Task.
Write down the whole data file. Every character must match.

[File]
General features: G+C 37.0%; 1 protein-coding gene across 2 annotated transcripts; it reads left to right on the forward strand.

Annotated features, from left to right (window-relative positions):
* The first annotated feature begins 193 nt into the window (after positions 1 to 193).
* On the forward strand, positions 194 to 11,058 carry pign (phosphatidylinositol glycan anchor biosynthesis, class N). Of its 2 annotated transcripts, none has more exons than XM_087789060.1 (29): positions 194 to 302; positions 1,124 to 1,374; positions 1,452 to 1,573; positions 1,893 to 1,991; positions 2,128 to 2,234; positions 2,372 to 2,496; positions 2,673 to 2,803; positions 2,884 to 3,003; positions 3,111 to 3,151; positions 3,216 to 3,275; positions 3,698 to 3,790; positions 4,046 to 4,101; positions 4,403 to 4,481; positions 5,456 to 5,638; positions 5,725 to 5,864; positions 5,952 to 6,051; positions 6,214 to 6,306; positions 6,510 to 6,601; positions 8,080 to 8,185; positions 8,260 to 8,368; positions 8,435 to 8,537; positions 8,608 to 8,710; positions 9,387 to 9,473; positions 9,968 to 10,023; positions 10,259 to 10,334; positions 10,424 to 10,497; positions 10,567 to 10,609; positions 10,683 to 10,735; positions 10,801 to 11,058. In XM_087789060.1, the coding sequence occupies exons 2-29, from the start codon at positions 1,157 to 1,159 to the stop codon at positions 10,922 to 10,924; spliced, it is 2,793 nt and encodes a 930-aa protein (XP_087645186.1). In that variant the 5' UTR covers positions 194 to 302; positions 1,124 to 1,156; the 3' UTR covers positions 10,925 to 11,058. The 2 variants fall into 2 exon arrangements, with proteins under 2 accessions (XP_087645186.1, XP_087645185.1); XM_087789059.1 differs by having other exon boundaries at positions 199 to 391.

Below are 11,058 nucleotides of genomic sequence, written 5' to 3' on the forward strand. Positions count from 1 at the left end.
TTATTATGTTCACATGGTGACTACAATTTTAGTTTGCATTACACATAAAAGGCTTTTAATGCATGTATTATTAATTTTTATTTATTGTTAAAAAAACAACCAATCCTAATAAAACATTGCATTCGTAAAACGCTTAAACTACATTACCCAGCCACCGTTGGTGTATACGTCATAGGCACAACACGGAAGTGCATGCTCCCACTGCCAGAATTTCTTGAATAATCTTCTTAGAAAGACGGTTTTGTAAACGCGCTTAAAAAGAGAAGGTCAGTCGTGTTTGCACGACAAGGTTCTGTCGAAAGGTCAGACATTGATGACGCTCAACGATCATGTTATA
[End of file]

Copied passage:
General features: G+C 37.0%; 1 protein-coding gene across 2 annotated transcripts; it reads left to right on the forward strand.

Annotated features, from left to right (window-relative positions):
* The first annotated feature begins 193 nt into the window (after positions 1 to 193).
* On the forward strand, positions 194 to 11,058 carry pign (phosphatidylinositol glycan anchor biosynthesis, class N). Of its 2 annotated transcripts, none has more exons than XM_087789060.1 (29): positions 194 to 302; positions 1,124 to 1,374; positions 1,452 to 1,573; positions 1,893 to 1,991; positions 2,128 to 2,234; positions 2,372 to 2,496; positions 2,673 to 2,803; positions 2,884 to 3,003; positions 3,111 to 3,151; positions 3,216 to 3,275; positions 3,698 to 3,790; positions 4,046 to 4,101; positions 4,403 to 4,481; positions 5,456 to 5,638; positions 5,725 to 5,864; positions 5,952 to 6,051; positions 6,214 to 6,306; positions 6,510 to 6,601; positions 8,080 to 8,185; positions 8,260 to 8,368; positions 8,435 to 8,537; positions 8,608 to 8,710; positions 9,387 to 9,473; positions 9,968 to 10,023; positions 10,259 to 10,334; positions 10,424 to 10,497; positions 10,567 to 10,609; positions 10,683 to 10,735; positions 10,801 to 11,058. In XM_087789060.1, the coding sequence occupies exons 2-29, from the start codon at positions 1,157 to 1,159 to the stop codon at positions 10,922 to 10,924; spliced, it is 2,793 nt and encodes a 930-aa protein (XP_087645186.1). In that variant the 5' UTR covers positions 194 to 302; positions 1,124 to 1,156; the 3' UTR covers positions 10,925 to 11,058. The 2 variants fall into 2 exon arrangements, with proteins under 2 accessions (XP_087645186.1, XP_087645185.1); XM_087789059.1 differs by having other exon boundaries at positions 199 to 391.

Below are 11,058 nucleotides of genomic sequence, written 5' to 3' on the forward strand. Positions count from 1 at the left end.
TTATTATGTTCACATGGTGACTACAATTTTAGTTTGCATTACACATAAAAGGCTTTTAATGCATGTATTATTAATTTTTATTTATTGTTAAAAAAACAACCAATCCTAATAAAACATTGCATTCGTAAAACGCTTAAACTACATTACCCAGCCACCGTTGGTGTATACGTCATAGGCACAACACGGAAGTGCATGCTCCCACTGCCAGAATTTCTTGAATAATCTTCTTAGAAAGACGGTTTTGTAAACGCGCTTAAAAAGAGAAGGTCAGTCGTGTTTGCACGACAAGGTTCTGTCGAAAGGTCAGACATTGATGACGCTCAACGATCATGTTATA